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What was the cultural legacy of ancient Mesopotamia to successor civilizations? (Coursework Sample)


Chicago Manual of Style (CMS) Notesand Bibliography Guidelines

This poster provides basic rules for using Chicago Manual of Style (CMS). To supplement this material, consult The Chicago Manual of Style, 16th edition. This poster follows one of the two CMS patterns of documentation, Notes-Bibliography. Please see the Purdue University Online Writing Lab (OWL) for information on CMS:
Poster by Megan Lancaster. & Elizabeth Angeli © 2011 The Writing Lab & OWL, Purdue University.
Notes and Bibliography (NB) Notes
Include a note (endnote or footnote) each time you use a source whether through a direct quote or through a paraphrase or summary. Footnotes are added at the end of the page where the source is referenced. Endnotes are compiled at the end of the entire document.
The footnote or endnote itself begins with the appropriate number followed by a period and then a space.
2. Scott Lash and John Urry, Economies of Signs & Space (London: SAGE Publications, 1994), 241-51.
A superscript number should be placed at the end of the sentence to the corresponding bibliographic information being cited.
Lash and Urry's text, Economies of Signs &Space, was published in 1994.2
The first note should include all relevant information about the source: author's full name, source title, and facts of publication. If the source is cited again, only include the surname of the author, a shortened form of the title (if more than four words), and page number(s).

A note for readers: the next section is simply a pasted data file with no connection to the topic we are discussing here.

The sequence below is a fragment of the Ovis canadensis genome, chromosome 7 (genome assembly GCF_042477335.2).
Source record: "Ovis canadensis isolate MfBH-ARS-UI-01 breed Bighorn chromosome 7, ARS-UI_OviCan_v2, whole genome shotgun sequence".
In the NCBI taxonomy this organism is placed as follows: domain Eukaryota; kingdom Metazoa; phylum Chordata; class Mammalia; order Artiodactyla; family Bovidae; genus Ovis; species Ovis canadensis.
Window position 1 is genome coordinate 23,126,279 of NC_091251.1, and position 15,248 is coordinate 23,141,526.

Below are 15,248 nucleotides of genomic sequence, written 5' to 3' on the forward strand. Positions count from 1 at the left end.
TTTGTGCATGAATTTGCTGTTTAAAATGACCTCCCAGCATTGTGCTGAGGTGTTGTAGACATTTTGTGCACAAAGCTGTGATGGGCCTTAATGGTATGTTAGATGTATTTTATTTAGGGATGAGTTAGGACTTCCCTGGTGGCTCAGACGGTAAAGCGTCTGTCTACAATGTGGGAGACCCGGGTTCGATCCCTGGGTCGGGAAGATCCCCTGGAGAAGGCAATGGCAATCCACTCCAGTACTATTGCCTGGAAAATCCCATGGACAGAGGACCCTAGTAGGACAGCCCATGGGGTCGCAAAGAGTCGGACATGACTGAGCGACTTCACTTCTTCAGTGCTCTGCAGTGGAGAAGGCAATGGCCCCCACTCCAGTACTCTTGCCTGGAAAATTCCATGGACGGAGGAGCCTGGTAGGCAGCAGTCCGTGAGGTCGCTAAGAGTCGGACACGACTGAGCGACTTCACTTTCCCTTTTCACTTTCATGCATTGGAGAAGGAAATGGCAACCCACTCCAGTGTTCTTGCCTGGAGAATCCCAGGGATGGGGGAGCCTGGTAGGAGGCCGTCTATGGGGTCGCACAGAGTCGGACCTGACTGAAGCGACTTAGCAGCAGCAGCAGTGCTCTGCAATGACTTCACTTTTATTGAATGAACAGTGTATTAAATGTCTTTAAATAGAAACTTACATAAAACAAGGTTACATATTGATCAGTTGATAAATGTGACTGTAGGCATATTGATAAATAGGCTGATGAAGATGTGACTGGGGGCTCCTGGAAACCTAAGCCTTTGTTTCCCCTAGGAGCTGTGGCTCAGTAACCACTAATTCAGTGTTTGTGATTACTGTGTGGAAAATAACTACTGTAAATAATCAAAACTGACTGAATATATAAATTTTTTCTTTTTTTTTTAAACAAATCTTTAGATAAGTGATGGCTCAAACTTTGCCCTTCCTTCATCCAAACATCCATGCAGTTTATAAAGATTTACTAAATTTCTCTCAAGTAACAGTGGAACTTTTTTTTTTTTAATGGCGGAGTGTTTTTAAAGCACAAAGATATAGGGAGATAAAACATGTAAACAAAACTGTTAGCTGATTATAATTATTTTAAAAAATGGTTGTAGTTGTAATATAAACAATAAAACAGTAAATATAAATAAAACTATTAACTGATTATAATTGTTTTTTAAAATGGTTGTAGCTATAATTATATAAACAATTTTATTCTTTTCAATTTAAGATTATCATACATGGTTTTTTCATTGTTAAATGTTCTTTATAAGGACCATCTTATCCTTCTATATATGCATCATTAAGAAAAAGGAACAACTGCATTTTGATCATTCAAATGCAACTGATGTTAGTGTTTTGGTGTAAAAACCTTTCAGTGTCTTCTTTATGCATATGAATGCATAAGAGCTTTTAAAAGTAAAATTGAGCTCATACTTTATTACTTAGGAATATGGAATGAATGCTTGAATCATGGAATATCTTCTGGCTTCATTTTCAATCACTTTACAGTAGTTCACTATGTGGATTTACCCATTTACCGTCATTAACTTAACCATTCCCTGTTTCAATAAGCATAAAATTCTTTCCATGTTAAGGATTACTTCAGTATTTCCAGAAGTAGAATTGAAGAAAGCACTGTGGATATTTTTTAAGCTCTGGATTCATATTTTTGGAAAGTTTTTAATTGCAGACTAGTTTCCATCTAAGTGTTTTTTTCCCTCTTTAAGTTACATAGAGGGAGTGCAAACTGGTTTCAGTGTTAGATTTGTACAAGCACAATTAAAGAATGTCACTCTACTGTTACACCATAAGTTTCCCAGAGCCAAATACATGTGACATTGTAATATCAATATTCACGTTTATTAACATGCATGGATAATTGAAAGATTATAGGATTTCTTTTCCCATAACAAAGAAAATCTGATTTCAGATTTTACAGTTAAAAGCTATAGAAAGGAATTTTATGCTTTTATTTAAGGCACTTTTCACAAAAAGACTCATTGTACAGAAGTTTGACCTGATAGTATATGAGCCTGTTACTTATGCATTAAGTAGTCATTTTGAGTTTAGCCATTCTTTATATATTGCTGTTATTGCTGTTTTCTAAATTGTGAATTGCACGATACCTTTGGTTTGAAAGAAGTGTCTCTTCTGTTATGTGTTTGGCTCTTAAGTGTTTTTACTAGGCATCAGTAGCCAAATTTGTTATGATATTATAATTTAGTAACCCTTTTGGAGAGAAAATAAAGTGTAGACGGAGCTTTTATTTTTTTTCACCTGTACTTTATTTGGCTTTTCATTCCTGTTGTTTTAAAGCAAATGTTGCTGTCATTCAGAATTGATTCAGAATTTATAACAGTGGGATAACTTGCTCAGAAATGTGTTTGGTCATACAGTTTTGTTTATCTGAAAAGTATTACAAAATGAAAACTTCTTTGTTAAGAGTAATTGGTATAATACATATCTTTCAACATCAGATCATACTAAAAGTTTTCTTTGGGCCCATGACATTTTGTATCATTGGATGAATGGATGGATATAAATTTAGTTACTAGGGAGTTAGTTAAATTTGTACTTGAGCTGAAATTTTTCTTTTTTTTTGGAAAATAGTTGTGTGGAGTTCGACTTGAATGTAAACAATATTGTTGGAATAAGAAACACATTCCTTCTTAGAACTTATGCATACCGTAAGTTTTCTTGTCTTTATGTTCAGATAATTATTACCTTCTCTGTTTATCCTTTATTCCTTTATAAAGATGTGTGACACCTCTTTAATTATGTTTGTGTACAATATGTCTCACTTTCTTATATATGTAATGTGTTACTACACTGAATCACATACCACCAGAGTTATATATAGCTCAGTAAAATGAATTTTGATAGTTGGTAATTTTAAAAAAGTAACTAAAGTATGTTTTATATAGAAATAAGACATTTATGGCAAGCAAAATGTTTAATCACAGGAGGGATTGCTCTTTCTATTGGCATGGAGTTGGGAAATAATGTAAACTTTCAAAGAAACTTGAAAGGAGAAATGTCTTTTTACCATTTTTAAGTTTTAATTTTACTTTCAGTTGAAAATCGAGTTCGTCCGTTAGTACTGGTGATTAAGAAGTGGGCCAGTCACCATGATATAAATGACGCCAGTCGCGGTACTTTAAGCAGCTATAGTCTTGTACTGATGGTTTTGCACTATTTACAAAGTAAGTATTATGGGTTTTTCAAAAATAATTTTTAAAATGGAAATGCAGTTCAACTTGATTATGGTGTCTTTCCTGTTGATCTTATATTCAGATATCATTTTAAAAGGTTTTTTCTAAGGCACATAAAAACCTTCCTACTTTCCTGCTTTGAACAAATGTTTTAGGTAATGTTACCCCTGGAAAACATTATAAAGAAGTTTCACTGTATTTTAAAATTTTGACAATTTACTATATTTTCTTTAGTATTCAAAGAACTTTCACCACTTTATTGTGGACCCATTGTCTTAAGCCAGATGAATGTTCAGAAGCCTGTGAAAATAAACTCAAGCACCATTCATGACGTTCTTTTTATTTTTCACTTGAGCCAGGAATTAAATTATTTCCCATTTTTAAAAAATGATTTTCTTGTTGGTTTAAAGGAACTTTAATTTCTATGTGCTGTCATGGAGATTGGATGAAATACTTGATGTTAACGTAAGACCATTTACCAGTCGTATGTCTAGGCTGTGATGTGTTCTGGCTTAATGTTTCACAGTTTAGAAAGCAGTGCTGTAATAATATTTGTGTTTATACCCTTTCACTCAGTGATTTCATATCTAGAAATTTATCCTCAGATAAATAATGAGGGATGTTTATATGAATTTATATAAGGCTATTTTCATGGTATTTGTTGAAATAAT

6. Lash and Urry, Economies of Signs & Space, 240.
The bibliography provides an alphabetical list of all sources used in the given work. This page, most often titled Bibliography, is usually placed at the end of the work preceding the index. It should include all sources sited within the work.
Although bibliographic entries for various sources may be formatted differently, all included sources (books, articles, websites, etc.) are arranged alphabetically by author's last name.

General Model for Citing Books
1.    Firstname Lastname, Title of Book (Place of publication: Publisher, Year of publication), page number.
Book by Multiple Authors
2.    Scott Lash and John Urry, Economies of Signs & Space (London: SAGE Publications, 1994), 241-51.
Article, Chapter, Essay Short Story, etc., in an Edited Collection
5. Peter Chilson, "The Border," in The Best American Travel Writing 2008, ed. Anthony Bourdain (Boston: Houghton Mifflin Company, 2008), 46.
Use quotations marks to set off the titles of articles within the journal. Omit the initial "the" from the journal title. The volume number follows the journal title with no punctuation and is not italicized.
1. Susan Peck MacDonald, "The Erasure of Language," College Composition and Communication 58, no. 4 (2007): 619.
Electronic Journals
Citing electronic journals generally follows the same format for printed periodicals but include the DOI or URL. Dates are not required for the websites.
1. Henry E. Bent, "Professionalization of the Ph.D. Degree," College Composition and Communication 58, no. 4 (2007): 141, accessed December 5, 2008,
Include the author's name, article title, magazine title, and date.
1. Emily Macel, "Beijing's Modern Movement," Dance Magazine, February 2009, 35.
Online Magazines
When your parenthetical citation includes two or more works, order them the same way they appear in the reference list, separated by a semicolon.
1. Barron YoungSmith, "Green Room," Slate, February 4, 2009,
Web Sources
Follow the general model below when citing web sources.
1. Firstname Lastname, "Title of Web Page," Publishing Organization or Name of Web Site in Italics, publication date and/or access date if available, URL.